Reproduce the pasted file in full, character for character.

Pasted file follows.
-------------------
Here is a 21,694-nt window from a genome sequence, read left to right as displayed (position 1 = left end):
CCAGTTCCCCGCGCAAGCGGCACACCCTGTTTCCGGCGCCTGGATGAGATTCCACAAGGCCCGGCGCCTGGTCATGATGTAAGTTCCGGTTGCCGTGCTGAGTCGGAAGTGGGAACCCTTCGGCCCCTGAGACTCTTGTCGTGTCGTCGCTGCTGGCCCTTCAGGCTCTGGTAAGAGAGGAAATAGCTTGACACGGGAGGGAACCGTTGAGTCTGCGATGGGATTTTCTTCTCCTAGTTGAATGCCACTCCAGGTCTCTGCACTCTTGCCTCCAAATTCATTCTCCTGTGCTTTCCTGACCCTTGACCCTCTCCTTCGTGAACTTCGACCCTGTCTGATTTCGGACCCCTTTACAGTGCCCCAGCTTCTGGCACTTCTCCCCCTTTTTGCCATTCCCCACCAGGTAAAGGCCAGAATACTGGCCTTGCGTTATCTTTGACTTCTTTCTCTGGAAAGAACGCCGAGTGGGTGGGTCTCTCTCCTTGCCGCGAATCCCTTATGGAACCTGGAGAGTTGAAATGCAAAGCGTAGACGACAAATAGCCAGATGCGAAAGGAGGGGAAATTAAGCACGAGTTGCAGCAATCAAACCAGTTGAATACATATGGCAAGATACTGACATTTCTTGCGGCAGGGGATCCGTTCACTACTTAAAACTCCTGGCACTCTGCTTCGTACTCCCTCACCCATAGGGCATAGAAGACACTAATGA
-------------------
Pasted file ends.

Here is a 21,694-nt window from a genome sequence, read left to right as displayed (position 1 = left end):
CCAGTTCCCCGCGCAAGCGGCACACCCTGTTTCCGGCGCCTGGATGAGATTCCACAAGGCCCGGCGCCTGGTCATGATGTAAGTTCCGGTTGCCGTGCTGAGTCGGAAGTGGGAACCCTTCGGCCCCTGAGACTCTTGTCGTGTCGTCGCTGCTGGCCCTTCAGGCTCTGGTAAGAGAGGAAATAGCTTGACACGGGAGGGAACCGTTGAGTCTGCGATGGGATTTTCTTCTCCTAGTTGAATGCCACTCCAGGTCTCTGCACTCTTGCCTCCAAATTCATTCTCCTGTGCTTTCCTGACCCTTGACCCTCTCCTTCGTGAACTTCGACCCTGTCTGATTTCGGACCCCTTTACAGTGCCCCAGCTTCTGGCACTTCTCCCCCTTTTTGCCATTCCCCACCAGGTAAAGGCCAGAATACTGGCCTTGCGTTATCTTTGACTTCTTTCTCTGGAAAGAACGCCGAGTGGGTGGGTCTCTCTCCTTGCCGCGAATCCCTTATGGAACCTGGAGAGTTGAAATGCAAAGCGTAGACGACAAATAGCCAGATGCGAAAGGAGGGGAAATTAAGCACGAGTTGCAGCAATCAAACCAGTTGAATACATATGGCAAGATACTGACATTTCTTGCGGCAGGGGATCCGTTCACTACTTAAAACTCCTGGCACTCTGCTTCGTACTCCCTCACCCATAGGGCATAGAAGACACTAATGA